"I should have brought my skates."
Maybe not with the marginal safety. Ice five and five-and-a-half inches thick in close and outward about 50 yards from where we entered the lake, I found the ice about four inches thick beyond. Further out, I never bothered to test the thickness. The Morristown Daily Record reported some open water at the lake Friday, three-and-a-half-inch thickness where four anglers fished, so as usual, the wind is playing its game. Small ponds usually freeze evenly; lakes can issue shocking surprises. Just a few years ago or so, two teenagers fell through and died, unspeakably tragic.
I used the splitting bar in the photograph above to judge safety as we progressed outward, but once we got our belongings in place, fired up the power auger to cut, after I had whacked out three holes with the bar. Even ice this thin put some pain in my old man's right shoulder. Mike stayed safe; only I ventured beyond what we first established as quite safe at better than five inches, and then as we gathered the tip-ups deep into dusk, he accompanied me a little further out where the ice is four inches thick. The two of us stood apart from each other. That's safe ice, but no neophyte gets any recommendation from experienced ice fishermen with conscience to venture on ice any thinner. During my younger years, the rule was three inches. But at three inches, the ice had better be hard and clear through and through, and the weight of anyone walking on it not excessive. Two people standing side by side on three inches is risky. Some of the ice we walked on has gone through wind breakage and all of it slight refreezing. Snow fell over the weekend, totally gone and melted into the ice surface moist on top with afternoon temperatures above freezing--slippery, we wore boot spikes. We never encountered any thinner than four inches. Where I found it that thin by placing my hand in holes I cut and grasping the thickness--first cutting with my splitting bar and accurately estimating thickness--the ice was quite hard and clear, having frozen a little later than in closer to shore where wind had broken some portions of an initial freeze, now frozen thick and secure.
Since I've done this strange ritual of contemplation--ice fishing--since I was 15, I'm not much afraid of falling through, or I guess this has to do with other things, such as my spending years treading clams in wetsuits for a living in freezing bays. I know what it feels like, since my wetsuits once ripped open to brine that freezes at 29 degrees. Twenty-two degree, 45 mph wind--I don't even know what the wind chill--the shallow bay's temperature was pretty cold. I felt relieved that whatever cut the neoprene, didn't cut my leg open.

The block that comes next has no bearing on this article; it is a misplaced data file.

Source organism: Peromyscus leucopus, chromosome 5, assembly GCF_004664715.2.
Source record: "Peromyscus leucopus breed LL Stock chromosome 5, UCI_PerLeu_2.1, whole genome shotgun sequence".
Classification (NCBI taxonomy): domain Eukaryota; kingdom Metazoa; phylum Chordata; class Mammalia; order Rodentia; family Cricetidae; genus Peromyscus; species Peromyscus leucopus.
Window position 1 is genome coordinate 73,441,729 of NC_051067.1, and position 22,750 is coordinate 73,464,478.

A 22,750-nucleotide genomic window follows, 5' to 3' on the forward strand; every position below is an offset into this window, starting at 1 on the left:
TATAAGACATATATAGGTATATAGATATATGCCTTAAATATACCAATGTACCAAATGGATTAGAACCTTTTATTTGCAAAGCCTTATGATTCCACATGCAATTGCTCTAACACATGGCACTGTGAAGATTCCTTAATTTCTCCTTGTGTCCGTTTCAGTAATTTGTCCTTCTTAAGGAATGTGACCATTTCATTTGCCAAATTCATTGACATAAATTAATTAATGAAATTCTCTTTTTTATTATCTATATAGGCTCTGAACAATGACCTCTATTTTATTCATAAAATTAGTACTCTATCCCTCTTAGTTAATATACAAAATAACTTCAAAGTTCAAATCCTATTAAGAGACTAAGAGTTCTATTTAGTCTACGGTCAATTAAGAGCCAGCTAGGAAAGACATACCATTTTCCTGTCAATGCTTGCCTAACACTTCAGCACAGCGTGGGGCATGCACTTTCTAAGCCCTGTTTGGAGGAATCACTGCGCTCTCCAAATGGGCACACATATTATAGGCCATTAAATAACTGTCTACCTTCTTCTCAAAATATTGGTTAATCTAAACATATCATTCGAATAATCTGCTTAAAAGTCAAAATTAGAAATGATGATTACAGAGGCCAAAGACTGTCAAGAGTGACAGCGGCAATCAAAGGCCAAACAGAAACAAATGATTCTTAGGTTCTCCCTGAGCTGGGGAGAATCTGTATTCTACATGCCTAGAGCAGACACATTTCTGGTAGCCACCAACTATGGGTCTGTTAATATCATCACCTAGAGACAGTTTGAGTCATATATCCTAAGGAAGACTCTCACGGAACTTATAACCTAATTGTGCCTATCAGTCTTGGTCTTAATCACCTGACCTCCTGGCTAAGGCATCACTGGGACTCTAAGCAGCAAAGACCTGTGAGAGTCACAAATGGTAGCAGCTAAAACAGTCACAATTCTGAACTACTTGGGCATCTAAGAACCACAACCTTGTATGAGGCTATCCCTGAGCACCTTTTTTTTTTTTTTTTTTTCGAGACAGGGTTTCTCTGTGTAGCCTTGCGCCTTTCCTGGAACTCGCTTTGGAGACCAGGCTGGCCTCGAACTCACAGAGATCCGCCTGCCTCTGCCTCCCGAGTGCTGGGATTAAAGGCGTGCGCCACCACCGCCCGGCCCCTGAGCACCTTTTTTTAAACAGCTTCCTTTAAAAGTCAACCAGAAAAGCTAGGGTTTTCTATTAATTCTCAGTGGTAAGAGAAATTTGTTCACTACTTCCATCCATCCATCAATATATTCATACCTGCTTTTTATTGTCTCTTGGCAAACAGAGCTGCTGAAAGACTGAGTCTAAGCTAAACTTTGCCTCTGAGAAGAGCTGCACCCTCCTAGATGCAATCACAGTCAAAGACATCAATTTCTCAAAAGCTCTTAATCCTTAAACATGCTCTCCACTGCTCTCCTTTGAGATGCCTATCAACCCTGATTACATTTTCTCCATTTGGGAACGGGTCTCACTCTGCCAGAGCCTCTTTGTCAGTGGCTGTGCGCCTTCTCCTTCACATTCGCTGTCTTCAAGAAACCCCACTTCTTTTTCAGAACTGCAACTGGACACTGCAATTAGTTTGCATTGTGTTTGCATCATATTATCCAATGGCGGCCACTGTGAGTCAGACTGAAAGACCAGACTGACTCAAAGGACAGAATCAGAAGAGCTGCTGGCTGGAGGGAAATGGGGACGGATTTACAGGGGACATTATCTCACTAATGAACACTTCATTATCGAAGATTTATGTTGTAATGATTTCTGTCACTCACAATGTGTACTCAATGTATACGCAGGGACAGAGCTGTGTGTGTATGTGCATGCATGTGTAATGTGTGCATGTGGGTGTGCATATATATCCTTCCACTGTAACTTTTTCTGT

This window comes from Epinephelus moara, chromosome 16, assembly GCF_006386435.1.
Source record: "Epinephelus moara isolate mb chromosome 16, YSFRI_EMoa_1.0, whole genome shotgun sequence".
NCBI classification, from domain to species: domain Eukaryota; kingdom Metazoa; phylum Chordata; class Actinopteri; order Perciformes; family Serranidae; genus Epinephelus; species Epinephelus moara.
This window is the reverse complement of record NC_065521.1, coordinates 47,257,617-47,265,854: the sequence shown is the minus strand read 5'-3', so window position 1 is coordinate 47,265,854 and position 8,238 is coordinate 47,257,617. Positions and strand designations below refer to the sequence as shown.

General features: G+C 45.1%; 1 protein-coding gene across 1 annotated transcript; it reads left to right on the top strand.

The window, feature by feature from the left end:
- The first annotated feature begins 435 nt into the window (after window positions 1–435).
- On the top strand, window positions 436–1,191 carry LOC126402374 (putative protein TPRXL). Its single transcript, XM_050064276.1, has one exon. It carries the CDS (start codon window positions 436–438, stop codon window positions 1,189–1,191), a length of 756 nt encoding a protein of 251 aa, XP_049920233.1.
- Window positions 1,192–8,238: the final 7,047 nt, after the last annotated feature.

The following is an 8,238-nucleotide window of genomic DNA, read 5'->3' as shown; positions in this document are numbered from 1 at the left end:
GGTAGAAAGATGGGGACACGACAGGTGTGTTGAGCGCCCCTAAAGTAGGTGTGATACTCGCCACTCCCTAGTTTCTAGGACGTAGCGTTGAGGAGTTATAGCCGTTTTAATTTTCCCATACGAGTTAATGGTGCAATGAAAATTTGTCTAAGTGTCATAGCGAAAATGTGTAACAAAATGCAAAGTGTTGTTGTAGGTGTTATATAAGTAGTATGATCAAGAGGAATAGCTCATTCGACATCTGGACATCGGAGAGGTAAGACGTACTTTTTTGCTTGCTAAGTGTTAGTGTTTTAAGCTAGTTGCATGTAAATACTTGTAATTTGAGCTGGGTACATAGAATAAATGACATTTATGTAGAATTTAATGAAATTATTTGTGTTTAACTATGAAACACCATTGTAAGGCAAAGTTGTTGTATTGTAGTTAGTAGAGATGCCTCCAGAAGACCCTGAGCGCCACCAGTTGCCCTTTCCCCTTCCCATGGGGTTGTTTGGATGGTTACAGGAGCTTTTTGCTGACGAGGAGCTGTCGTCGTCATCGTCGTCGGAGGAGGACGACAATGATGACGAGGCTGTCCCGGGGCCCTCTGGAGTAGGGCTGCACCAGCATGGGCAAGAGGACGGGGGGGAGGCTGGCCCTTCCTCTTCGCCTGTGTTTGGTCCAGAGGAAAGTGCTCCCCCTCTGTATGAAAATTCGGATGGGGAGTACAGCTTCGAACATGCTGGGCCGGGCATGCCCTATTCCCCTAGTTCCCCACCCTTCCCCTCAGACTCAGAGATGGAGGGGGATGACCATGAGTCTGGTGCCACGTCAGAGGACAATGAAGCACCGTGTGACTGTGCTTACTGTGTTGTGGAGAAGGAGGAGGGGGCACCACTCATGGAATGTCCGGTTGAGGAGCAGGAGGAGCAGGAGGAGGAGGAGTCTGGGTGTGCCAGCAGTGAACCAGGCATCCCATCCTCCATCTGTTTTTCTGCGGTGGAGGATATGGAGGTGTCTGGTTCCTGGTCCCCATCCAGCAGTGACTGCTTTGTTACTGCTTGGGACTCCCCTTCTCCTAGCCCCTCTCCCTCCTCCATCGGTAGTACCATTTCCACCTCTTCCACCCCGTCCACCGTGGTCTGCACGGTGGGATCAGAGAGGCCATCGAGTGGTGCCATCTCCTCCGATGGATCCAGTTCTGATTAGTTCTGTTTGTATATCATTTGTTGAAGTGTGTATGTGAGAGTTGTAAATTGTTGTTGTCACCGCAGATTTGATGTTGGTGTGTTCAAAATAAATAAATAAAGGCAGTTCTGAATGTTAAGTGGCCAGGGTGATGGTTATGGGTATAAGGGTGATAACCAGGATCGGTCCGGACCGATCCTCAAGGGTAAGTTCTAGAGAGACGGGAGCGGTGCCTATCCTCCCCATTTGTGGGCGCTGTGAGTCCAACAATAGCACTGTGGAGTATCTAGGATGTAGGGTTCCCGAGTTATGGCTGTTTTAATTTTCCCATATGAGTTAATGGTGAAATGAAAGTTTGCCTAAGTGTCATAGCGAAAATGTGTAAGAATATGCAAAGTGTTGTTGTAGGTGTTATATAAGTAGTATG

Besides, it was always such a pleasure to leap off the boat's gunnel and feel that freezing brine race up my spine before the wetsuits warmed the brine by insulation.
We began by riding to Stanhope for live shiners. Once again, Bait & Boat was closed and as our Delaware River trip required, we rode on to Andover. We lost at least 45 minutes, so our time fishing got shortened, for a short stint to begin with. I usually walk out on the ice at least a hundred yards from shore before I start cutting, and then spread tip-ups each about a hundred feet from another. The lake is shallow throughout--six feet--except for a hole of 12 feet. Northern pike, largemouth bass, and a relative few pickerel and smallmouth bass spread out. Ice fishing is typically slow.
Today, though, I kept the tip-ups pretty close to where we sat on fold-out chairs, spaced apart by about half the typical distance. Most of the holes allowed the sinker to fall about six feet, though, so it's not as if no possibility awaited us. Typical ice fishing here results in no tip-up flags anyway, unless you were to stay out all day, perhaps. I've seen pike caught as large as 39 inches, have heard of larger, and it interests me to encounter such an animal. The teeth of a smaller pike I once caught sliced my thumb open. I took my knife out of its sheath and cut the cuff of one of my white socks I had put on under wool socks. That served as bandage as I continued tending tip-ups. I'm fascinated with the teeth of northern pike, rows of hundreds of them in each maw. The poignant beauty of such ferocious power implied.
I've ice fished alone more than I have with others, and yet the best of ice fishing is the conversation, or when it does ignite, as it did between Mike and me. I have no desire to reproduce what we said, but I think of Marshall McLuhan's phrase, "The medium is the message." I also think the setting is the opportunity. Since most of us spend most of our time in routine settings, there's not much hope of conversation that gets very interesting, at least not when we're doing-as-we-do. But get outside where expanse can't help but subtly suggest possibility and refreshing thoughts expressed in words will likely occur between you and whoever's along.